EXTREME EVENTS happen more frequently than we imagine—including in the financial world. Think about recent decades. We had the stunning stock market rally of the late 1990s and the subsequent stunning decline, especially among technology stocks. We had the housing mania that peaked in mid-2006 and the grueling bust that followed. We had the financial crisis of 2008, with reverberations still felt today. In his 2007 book The Black Swan, Nassim Nicholas Taleb highlighted how the supposedly improbable occurs with surprising frequency—and yet folks are shocked every time.
Such extreme events suggest that, instead of market returns being normally distributed, with most years seeing middling performance, the tails of this humped-back distribution curve tend to be fat because of the surprising number of extreme events, hence the term “fat tails.” This can be seen as evidence of market inefficiency: Far from being rational, investors tend to be a little manic, becoming both overly exuberant and excessively pessimistic in response to economic and political developments. For those looking to time the market, this might make their venture seem more promising.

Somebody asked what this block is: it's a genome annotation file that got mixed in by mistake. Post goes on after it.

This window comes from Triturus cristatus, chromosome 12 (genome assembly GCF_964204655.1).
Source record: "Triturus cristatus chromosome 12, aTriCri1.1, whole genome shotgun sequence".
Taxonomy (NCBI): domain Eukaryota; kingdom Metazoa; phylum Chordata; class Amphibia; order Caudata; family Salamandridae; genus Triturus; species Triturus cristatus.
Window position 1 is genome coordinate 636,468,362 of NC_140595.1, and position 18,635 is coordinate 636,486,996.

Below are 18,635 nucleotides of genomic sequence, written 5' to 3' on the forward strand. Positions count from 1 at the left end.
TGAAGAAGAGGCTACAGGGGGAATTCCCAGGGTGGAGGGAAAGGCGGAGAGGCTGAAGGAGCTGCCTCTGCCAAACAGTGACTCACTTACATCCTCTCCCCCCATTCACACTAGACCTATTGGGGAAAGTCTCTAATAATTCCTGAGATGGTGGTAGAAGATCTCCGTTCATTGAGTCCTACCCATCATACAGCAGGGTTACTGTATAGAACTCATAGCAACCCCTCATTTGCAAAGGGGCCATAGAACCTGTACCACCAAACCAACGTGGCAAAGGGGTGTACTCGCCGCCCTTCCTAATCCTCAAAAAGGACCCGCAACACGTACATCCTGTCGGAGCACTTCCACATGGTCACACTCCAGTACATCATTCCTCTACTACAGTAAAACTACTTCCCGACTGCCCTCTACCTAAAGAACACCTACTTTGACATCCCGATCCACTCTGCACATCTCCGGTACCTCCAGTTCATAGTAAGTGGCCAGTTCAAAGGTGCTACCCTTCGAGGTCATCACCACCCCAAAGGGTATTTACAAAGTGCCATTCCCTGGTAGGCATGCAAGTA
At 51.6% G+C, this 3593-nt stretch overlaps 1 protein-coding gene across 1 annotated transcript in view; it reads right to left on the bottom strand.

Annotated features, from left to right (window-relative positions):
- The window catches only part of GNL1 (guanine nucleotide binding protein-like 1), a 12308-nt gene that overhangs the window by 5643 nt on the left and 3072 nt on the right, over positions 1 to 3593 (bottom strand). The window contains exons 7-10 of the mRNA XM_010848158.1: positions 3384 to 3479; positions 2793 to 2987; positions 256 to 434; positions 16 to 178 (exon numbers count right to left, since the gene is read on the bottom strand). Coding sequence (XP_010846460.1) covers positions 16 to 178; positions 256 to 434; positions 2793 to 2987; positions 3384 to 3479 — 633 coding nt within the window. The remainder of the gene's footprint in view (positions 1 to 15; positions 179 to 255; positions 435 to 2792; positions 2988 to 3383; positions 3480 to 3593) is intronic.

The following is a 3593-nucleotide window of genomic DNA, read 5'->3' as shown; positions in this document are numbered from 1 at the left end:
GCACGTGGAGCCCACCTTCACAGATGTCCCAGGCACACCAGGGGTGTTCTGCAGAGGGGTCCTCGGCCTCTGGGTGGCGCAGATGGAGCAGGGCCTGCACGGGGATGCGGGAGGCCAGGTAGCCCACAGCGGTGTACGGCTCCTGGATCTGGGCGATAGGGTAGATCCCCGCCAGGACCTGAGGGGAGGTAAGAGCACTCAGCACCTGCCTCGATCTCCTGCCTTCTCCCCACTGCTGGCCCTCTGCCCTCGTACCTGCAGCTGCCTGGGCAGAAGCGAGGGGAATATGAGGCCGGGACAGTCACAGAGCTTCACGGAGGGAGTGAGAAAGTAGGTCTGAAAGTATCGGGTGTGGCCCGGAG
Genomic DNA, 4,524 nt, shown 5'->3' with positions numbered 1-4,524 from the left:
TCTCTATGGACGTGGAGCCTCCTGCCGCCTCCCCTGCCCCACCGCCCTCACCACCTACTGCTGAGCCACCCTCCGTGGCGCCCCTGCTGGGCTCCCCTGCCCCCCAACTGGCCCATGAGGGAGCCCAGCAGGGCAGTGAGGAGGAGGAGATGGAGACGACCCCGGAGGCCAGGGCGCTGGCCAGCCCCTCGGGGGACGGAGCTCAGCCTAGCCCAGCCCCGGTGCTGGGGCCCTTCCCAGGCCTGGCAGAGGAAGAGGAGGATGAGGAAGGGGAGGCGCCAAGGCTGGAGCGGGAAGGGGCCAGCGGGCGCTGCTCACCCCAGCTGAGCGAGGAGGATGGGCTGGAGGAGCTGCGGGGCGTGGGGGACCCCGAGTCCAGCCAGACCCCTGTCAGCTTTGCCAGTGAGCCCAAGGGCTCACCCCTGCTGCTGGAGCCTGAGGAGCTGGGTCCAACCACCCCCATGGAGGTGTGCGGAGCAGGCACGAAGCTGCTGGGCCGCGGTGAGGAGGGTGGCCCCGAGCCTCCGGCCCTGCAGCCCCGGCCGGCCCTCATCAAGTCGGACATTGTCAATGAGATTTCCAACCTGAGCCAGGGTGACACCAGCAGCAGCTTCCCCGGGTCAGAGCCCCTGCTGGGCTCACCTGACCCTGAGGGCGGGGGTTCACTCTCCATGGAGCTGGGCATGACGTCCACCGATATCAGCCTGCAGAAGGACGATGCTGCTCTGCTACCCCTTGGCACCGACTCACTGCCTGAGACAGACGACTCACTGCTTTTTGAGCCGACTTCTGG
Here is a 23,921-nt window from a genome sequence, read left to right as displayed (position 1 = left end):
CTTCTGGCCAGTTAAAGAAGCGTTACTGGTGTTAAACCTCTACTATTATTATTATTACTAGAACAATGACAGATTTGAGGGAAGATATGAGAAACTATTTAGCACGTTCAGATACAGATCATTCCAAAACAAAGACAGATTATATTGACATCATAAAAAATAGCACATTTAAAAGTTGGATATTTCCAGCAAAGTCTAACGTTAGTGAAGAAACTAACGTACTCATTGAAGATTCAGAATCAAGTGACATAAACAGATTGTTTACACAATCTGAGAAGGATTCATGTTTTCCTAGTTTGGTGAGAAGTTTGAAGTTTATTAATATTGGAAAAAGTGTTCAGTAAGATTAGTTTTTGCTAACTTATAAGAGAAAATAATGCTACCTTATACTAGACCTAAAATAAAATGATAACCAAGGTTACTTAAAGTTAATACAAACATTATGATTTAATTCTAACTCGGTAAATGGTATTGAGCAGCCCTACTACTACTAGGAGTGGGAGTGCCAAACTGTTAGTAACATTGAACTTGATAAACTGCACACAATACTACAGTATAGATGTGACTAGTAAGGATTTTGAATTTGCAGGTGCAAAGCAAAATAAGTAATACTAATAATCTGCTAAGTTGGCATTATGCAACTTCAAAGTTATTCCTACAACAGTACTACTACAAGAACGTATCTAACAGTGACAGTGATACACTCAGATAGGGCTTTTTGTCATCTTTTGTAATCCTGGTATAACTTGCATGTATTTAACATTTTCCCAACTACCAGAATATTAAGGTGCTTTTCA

But fat-tail events might also be viewed as another reason for humility. Few people forecasted the extreme events that we have seen in recent decades. Given that these extreme events seem to be relatively commonplace, we should probably avoid making overly large bets on any one investment, so we don’t miss out on the next surprising market surge or run the risk of seeing our portfolio hurt by the next unforeseen disaster.
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